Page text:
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How to Teach Your Children Gratitude

Because of children's "do nothing to get everything" attitudes, they have become experts at craving entitlement, and behaving like brats. Simply put, they lack gratitude.
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Written By: Jotina Buck

In an age of instant gratification and entitlement, there aren't many authentic opportunities to develop a sincere appreciation for much of anything. We live in a society where a microwave mentality is socially acceptable. With the touch of a button, everything is at our children's disposal. Want a new game? Simply go to the app store and download it. Want the latest iPhone or technology gadget? Pre-order it months before it's released. As an educator, I often see children rewarded for simply showing up to school. Children are given "goodie bags" for attending school.

Because of children's "do nothing to get everything" attitudes, they have become experts at craving entitlement, and behaving like brats. Simply put, they lack gratitude. After having enough ungratefulness in my classroom, I decided to have a conversation with my former second-grade class about gratitude. A student curiously raised his hand and asked, "Ms. Buck what is gratitude?" In that moment, I knew that textbook learning wasn't doing enough.

I have discovered that we don't have to teach children how to be pessimistic, mean, and ungrateful. The world somehow teaches those things. Instead, our mantle lies in training them to be positive first responders in continuing to fill their hearts with gratitude in every situation. The best and most effective way to teach children gratitude is through modeling. As an educator and mommy, I have learned children practice what you show them quicker than what you tell them. In my book Change Your Language, Change Your Life, I devote an entire chapter to the topic of gratitude. Chapter 28 is titled, "The Importance of Expressing Gratitude Each Day." I passionately share with readers that gratitude is a muscle and it needs a workout every day. Gratitude has to be a lifestyle.

Practicing little things like saying "please" and "thank you" are usually the breeding ground for instilled gratitude. Embed gratitude into the daily fabric of your life. Asking a toddler to keep a gratitude list is farfetched. Asking a teenager who is unwilling to be thankful for what they have and do not have is sometimes a task. Even adult to adult interactions should exude expressed gratitude. Gratefulness should permeate our daily conversations.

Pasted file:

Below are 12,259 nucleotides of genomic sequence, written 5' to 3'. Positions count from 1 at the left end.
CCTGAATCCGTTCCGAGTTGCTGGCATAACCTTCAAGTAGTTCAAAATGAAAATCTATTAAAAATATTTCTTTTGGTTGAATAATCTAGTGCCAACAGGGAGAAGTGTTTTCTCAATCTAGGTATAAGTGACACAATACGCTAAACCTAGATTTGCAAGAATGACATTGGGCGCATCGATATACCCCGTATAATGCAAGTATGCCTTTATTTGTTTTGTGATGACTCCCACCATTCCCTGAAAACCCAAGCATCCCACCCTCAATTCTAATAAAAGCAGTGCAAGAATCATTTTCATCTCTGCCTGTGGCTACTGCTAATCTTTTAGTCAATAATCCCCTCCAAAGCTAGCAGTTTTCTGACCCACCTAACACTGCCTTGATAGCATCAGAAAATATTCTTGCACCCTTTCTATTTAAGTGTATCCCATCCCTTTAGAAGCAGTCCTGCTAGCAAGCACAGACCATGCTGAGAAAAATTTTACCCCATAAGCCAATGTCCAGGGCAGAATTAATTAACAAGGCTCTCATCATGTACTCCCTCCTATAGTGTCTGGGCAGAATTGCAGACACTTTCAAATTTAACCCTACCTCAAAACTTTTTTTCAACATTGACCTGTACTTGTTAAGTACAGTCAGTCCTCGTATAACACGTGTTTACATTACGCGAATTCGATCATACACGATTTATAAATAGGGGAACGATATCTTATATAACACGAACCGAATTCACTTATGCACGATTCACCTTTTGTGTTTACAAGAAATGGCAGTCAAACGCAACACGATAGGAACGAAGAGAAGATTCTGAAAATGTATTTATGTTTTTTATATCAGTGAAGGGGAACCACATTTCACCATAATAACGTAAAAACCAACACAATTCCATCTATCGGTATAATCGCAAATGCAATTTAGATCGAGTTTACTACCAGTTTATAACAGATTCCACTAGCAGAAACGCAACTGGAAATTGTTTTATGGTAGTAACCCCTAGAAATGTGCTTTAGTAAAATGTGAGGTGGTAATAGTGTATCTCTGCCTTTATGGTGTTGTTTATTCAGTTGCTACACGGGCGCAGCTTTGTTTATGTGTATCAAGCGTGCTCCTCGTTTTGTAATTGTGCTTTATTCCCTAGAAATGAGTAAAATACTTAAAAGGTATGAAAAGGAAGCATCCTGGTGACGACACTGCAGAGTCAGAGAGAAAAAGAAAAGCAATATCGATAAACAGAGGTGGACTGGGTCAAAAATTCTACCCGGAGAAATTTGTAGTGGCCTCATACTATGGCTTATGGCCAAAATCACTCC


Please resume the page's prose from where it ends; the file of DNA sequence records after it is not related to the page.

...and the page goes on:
Children usually ask for things every other minute from ads on gaming apps, and commercials on television, to seeing their peers wearing the hottest fashion and using the latest gadgets. Parents must get comfortable with saying "no". If children are granted their every wish, it lessens their appreciation. You get children to feel more grateful by limiting their access. Helping them realize that those things are a luxury is key. For example, in my house, there are no electronic devices on school days. Hence, my daughter is more appreciative when she is given the opportunity to indulge in toys and smart devices. "No" is a complete sentence, use it as freely as you need to.

Teaching children to give and recognize giving as a gift is vital to breeding a lifestyle of gratitude. This could be achieved by doing something as small as allowing them to buy the meal of the family next in line for the evening or as elaborate as going to the local shelter to spend time with families. Engage in random acts of kindness. Encourage them to do something nice for others with no reason or motivating cause other than just being nice.

The life attraction principle is real. You get what you give. Give gifts that enhance personal growth and togetherness. In lieu of gifts that children will break in days or months, invest in swimming or guitar lessons. Buy tickets for a family night of skating. These gifts usually build confidence, togetherness, and personal growth.

Gratitude is contagious. Set out each day to combat negativity with positivity. You will soon see it overflow into the lives of the little ones around you. Be consistent in using positive language. Keep a gratitude journal of the things they're grateful for with your child. I have learned that we must be intentional with how we respond to undesirable situations. Our children are always watching.

Honestly, gratitude is the most important gift. Expressing gratitude creates mental space for mindfulness and keeps your thoughts flowing with positive energy. This mindset is a breeding ground for all things fruitful. We see the world differently when we are thankful for even the smallest thing.

Extending gratitude is fulfillment for the soul. Life isn't simply about getting the things you want, but more so about aligning yourself to put out all that you expect to receive. Align your life by practicing gratitude and showing your children to do the same and you will unlock unlimited possibilities.

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Jotina is no stranger to loss, failure and hardship. Her story of losses and triumphs evokes change across the world as she is an International Speaker. She is trained in mind mapping, positive psychology, visioning and spiritual development. Her creative approaches to create change and produce sustainability are truly world class change agents.

Check out www.jotinabuck.com for more details on her Amazon's Best Seller Change Your Language, Change Your Life: Discovering What You Can Say Differently Today to Change Your Tomorrow and for details on her Life Change Workshops. For booking email info@jotinabuck.com. Be sure to follow on social media @jotinab.